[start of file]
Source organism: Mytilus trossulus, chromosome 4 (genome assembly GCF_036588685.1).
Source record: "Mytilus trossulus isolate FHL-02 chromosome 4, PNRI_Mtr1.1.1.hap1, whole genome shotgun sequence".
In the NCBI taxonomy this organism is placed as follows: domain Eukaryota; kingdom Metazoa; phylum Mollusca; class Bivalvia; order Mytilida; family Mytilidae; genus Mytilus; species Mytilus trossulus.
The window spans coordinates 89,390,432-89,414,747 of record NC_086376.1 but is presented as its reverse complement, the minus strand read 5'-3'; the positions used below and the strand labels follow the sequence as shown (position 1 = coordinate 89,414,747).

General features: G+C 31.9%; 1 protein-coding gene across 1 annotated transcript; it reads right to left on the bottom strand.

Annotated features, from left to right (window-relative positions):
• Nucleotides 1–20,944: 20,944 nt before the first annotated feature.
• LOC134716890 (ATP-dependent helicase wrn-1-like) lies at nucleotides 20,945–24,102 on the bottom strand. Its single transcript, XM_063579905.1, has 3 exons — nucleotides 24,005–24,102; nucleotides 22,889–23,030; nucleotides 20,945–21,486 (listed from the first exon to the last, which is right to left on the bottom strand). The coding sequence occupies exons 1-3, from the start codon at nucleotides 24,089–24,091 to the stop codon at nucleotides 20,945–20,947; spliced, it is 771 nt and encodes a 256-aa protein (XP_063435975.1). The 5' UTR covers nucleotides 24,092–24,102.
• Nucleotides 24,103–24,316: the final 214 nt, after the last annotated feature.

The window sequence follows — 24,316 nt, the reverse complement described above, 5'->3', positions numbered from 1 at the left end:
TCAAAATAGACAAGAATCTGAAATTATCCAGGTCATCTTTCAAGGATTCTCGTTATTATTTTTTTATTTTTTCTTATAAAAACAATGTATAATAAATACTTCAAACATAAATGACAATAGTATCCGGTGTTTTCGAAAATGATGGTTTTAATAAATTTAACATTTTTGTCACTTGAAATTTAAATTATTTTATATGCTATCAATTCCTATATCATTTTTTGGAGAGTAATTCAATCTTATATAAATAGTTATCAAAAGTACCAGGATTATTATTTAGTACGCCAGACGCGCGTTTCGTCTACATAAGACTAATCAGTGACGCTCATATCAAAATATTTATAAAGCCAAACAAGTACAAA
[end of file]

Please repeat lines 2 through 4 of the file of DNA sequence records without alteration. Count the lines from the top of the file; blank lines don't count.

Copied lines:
Source record: "Mytilus trossulus isolate FHL-02 chromosome 4, PNRI_Mtr1.1.1.hap1, whole genome shotgun sequence".
In the NCBI taxonomy this organism is placed as follows: domain Eukaryota; kingdom Metazoa; phylum Mollusca; class Bivalvia; order Mytilida; family Mytilidae; genus Mytilus; species Mytilus trossulus.
The window spans coordinates 89,390,432-89,414,747 of record NC_086376.1 but is presented as its reverse complement, the minus strand read 5'-3'; the positions used below and the strand labels follow the sequence as shown (position 1 = coordinate 89,414,747).